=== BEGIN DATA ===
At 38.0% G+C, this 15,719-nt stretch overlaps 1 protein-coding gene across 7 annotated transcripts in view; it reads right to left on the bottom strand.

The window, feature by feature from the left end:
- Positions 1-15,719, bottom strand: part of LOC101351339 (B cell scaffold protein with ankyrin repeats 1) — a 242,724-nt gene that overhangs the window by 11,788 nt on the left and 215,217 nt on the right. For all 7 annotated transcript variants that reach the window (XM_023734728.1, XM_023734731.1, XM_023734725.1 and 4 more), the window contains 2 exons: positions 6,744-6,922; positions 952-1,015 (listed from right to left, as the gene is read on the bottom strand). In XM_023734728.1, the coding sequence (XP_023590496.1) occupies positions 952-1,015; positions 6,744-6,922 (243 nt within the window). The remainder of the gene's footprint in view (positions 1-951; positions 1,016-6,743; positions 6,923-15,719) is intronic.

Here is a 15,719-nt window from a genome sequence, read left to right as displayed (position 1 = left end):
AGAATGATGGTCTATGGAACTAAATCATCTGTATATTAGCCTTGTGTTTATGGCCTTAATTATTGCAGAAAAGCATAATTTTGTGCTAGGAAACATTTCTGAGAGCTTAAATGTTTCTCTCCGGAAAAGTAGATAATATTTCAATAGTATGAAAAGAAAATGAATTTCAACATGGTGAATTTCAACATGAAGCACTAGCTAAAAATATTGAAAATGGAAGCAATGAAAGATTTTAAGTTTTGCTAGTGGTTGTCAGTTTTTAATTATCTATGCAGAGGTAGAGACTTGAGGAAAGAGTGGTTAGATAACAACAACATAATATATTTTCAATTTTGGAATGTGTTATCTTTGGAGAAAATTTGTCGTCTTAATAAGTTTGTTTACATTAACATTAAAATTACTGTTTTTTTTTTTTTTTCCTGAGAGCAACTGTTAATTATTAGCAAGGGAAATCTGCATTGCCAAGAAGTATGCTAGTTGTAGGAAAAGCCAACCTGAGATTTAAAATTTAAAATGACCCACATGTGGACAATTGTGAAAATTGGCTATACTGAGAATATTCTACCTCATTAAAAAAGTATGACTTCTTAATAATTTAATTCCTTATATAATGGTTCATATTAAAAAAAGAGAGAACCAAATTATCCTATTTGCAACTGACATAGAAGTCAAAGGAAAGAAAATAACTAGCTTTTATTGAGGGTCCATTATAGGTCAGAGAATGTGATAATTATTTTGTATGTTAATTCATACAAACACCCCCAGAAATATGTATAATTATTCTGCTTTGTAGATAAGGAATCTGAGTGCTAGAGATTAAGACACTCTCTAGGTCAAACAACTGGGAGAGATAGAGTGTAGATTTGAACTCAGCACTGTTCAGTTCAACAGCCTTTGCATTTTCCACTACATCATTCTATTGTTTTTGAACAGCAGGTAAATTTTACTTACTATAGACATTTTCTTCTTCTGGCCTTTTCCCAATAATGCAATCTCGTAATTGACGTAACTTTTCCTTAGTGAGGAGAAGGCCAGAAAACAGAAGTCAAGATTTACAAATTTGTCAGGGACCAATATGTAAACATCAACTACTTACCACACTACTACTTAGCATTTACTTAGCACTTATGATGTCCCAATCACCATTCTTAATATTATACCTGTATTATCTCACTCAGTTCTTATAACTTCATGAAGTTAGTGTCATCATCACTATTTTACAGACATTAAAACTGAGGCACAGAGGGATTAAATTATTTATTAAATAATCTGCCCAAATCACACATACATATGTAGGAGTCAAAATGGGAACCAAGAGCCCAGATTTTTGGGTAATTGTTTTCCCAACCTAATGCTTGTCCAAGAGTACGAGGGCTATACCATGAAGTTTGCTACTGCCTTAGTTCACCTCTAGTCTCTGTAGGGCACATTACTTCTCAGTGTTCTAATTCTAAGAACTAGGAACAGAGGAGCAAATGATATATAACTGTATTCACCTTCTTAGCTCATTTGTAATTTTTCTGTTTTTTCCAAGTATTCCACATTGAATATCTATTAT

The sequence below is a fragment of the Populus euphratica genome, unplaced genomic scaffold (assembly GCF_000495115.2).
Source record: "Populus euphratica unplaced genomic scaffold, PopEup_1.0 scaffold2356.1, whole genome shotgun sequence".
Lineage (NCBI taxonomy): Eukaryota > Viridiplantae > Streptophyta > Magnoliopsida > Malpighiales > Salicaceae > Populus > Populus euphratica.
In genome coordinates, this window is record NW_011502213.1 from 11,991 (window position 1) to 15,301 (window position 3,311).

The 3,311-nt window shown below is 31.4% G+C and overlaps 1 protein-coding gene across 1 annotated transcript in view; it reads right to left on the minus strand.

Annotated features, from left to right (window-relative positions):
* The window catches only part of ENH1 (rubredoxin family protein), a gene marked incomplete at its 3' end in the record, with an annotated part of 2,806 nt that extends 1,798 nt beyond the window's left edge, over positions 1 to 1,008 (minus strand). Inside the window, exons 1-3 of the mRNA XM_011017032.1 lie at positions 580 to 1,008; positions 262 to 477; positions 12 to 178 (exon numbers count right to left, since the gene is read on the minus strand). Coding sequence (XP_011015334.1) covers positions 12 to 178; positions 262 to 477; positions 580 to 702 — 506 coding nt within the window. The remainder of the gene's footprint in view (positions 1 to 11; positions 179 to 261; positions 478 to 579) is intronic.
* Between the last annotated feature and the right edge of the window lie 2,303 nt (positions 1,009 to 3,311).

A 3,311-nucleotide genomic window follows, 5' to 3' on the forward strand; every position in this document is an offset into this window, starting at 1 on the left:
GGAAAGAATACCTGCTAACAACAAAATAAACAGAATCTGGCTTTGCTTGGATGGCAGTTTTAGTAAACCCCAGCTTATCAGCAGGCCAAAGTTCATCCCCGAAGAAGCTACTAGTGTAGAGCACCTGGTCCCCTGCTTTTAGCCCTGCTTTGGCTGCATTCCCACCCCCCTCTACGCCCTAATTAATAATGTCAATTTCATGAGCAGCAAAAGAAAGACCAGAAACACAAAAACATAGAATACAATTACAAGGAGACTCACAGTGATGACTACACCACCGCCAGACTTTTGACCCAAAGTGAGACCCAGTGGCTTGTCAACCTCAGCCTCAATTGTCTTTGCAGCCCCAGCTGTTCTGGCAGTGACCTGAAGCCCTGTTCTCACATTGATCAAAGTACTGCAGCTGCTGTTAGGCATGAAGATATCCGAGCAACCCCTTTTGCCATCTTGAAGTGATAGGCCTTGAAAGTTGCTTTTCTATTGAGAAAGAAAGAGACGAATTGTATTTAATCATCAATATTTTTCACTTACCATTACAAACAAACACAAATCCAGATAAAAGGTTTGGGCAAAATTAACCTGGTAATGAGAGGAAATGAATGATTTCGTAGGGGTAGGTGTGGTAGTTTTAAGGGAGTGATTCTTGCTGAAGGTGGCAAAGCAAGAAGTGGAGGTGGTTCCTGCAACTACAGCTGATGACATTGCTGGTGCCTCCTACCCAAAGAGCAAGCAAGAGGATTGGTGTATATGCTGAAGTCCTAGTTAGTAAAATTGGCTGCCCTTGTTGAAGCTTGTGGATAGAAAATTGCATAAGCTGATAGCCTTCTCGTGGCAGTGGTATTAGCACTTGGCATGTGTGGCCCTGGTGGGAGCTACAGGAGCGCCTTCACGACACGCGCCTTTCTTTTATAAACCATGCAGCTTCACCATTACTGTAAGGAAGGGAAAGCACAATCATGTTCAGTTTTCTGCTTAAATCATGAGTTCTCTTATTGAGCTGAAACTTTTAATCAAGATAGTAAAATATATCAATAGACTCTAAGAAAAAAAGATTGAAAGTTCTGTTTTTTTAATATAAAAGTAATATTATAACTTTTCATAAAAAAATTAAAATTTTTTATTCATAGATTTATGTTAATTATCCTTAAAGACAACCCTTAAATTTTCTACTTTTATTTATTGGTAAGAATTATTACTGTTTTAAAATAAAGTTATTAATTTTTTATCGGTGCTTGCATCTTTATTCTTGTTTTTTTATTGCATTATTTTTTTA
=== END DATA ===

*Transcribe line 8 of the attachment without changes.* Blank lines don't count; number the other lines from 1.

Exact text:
Lineage (NCBI taxonomy): Eukaryota > Viridiplantae > Streptophyta > Magnoliopsida > Malpighiales > Salicaceae > Populus > Populus euphratica.